MANAGEMENT: Purse Strings Loosened to Attract Talent
Recent Western Cape Business News
Signs of economic recovery are becoming evident in the fact that more money is being spent on salary bills to attract and retain top talent.
So says Debbie Goodman-Bhyat, MD at Cape Town-based Jack Hammer Executive Headhunters whose specialist firm’s research shows that at the height of the recession in 2008 executive and specialist pay was largely stagnant across most industries, with increases merely keeping up with inflation.
But, figures show that since mid 2010 and continuing into the first quarter of this year companies are loosening purse strings in order to compete for high demand executive skills.
“This is not happening across the board in all sectors, at every job grade and for all new hires” emphasizes Goodman-Bhyat, who contextualizes this trend by noting that the willingness of corporates to pay for people is taking place mostly at senior management and director levels, for roles that require highly specialized skills that are in short supply, combined with additional personal attributes including leadership expertise and employment equity.
Goodman-Bhyat says that in South Africa, cost to company (CTC) packages for those who were earning in the region of R1.2mil and above in 2009 and early 2010 have shown above inflation increases over the last 9 to 12 months, which have been substantial in some cases. This may be in part due to the fact that during the economic downturn in 2008, salary increases were minimal at best, and so now companies experiencing a recovery are making some adjustments in salaries.
“But these increases in executive packages in South Africa are not isolated, as confirmed by a recently released executive compensation survey in the US, which shows that in 2010 there was an overall increase in total compensation for CEOs of 39%,” says Goodman-Bhyat.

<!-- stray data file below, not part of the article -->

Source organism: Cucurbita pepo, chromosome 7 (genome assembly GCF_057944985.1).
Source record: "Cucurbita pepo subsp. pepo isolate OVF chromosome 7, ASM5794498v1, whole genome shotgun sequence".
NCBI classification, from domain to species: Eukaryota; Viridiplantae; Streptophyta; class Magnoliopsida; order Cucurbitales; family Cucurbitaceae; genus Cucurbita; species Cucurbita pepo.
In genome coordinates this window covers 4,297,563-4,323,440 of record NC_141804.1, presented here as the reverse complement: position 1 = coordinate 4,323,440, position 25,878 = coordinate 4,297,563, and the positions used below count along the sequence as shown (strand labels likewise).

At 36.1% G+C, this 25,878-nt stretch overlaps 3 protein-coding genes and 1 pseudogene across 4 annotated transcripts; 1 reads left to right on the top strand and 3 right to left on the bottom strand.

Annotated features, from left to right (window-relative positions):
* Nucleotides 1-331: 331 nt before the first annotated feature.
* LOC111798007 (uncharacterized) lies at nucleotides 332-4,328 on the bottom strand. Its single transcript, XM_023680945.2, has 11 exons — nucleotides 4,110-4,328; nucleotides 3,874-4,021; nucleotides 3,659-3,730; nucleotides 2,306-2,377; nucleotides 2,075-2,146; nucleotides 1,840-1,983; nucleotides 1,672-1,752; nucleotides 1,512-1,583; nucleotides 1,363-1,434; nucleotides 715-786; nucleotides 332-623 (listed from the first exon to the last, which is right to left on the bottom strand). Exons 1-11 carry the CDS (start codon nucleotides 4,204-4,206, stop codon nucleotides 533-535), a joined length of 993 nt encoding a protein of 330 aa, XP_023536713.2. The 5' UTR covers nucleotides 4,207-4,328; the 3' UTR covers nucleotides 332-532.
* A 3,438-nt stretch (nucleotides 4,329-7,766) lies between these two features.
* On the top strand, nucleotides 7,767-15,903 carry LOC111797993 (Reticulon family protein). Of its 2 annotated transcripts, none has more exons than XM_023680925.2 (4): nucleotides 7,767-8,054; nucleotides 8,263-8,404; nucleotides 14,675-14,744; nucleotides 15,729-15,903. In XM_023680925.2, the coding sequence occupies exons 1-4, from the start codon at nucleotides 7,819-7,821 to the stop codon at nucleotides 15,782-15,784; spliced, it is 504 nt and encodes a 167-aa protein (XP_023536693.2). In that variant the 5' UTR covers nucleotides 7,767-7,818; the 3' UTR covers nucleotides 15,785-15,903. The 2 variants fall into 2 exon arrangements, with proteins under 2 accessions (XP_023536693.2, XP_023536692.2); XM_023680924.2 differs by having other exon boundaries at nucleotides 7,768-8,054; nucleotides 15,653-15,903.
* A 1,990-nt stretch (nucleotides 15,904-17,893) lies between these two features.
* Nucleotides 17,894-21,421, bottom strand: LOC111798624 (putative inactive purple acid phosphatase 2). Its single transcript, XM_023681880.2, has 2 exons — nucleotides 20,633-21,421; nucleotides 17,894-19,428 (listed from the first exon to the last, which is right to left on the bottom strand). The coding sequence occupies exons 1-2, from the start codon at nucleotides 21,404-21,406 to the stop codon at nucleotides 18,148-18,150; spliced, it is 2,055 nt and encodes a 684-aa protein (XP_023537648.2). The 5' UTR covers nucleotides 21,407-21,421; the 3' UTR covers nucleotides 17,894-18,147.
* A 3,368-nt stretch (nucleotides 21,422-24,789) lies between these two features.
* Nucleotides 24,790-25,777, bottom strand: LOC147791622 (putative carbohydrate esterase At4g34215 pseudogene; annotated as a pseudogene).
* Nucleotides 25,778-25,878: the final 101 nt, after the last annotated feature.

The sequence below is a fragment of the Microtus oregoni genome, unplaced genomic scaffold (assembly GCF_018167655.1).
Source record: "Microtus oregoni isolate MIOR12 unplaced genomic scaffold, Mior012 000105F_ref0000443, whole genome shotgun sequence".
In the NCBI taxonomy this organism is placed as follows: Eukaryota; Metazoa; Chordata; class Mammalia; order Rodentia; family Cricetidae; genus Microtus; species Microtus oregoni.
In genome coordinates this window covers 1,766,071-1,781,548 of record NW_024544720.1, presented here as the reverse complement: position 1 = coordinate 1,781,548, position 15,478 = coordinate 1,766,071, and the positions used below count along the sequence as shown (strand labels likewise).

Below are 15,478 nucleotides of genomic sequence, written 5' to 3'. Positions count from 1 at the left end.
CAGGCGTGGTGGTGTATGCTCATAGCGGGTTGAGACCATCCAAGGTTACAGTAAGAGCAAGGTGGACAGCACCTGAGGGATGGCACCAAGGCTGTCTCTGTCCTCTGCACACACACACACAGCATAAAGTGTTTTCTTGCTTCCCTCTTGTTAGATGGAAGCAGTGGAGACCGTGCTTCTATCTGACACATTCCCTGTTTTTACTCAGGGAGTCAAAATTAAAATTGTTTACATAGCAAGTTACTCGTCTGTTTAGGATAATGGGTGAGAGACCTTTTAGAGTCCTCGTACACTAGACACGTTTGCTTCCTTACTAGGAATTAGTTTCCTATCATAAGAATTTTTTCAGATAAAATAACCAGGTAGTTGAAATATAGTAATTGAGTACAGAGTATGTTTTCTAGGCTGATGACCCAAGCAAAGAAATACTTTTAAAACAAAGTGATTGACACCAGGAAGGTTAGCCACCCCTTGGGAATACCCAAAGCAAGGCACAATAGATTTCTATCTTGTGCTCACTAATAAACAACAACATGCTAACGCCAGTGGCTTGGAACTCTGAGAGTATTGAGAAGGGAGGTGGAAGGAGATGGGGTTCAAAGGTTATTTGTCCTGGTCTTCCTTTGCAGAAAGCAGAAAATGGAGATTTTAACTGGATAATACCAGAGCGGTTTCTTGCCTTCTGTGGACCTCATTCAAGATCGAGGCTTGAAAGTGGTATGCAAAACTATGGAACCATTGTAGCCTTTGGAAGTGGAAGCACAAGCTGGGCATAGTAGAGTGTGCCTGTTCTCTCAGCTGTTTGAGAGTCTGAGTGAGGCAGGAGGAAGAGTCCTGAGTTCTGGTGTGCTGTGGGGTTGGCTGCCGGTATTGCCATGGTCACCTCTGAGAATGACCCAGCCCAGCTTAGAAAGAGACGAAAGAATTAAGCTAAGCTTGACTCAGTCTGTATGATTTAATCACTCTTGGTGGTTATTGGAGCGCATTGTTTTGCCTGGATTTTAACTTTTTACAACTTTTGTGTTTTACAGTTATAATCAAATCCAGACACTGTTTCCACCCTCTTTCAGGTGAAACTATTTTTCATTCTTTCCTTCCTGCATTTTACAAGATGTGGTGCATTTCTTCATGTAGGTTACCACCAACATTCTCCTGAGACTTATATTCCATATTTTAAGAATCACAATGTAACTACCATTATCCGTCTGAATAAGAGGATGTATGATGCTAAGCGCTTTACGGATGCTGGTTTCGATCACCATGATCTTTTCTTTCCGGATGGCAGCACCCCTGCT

Despite increases in executive packages, there is a fundamental restructuring of how top executives and specialists are paid, in a move away from the element of ‘executive gambling’ in the market and in an attempt to instill a culture of governance, diminished risk taking, and a long term approach amongst professionals tasked with driving growth in organizations.
“New payment structures such as bonuses being paid out partly in cash and partly in shares or share options, which by their nature are staggered over several years, are being put into place to encourage loyalty and a long term view. Banking and investment firms in particular are placing a strong emphasis on motivating alternative behaviour in their key executives and specialists.”
Goodman-Bhyat notes, “Another interesting adjustment implemented primarily in the South African branches or subsidiaries of multi-national stockbroking and investment banking organizations is a significant increase in guaranteed base package – up by around 25 to 35% - with much lower bonus earnings. These bonuses, which are performance-based, had in the past encouraged short-term risk taking – behaviour that these types of companies are attempting to change by placing less emphasis on incentive-based pay”.
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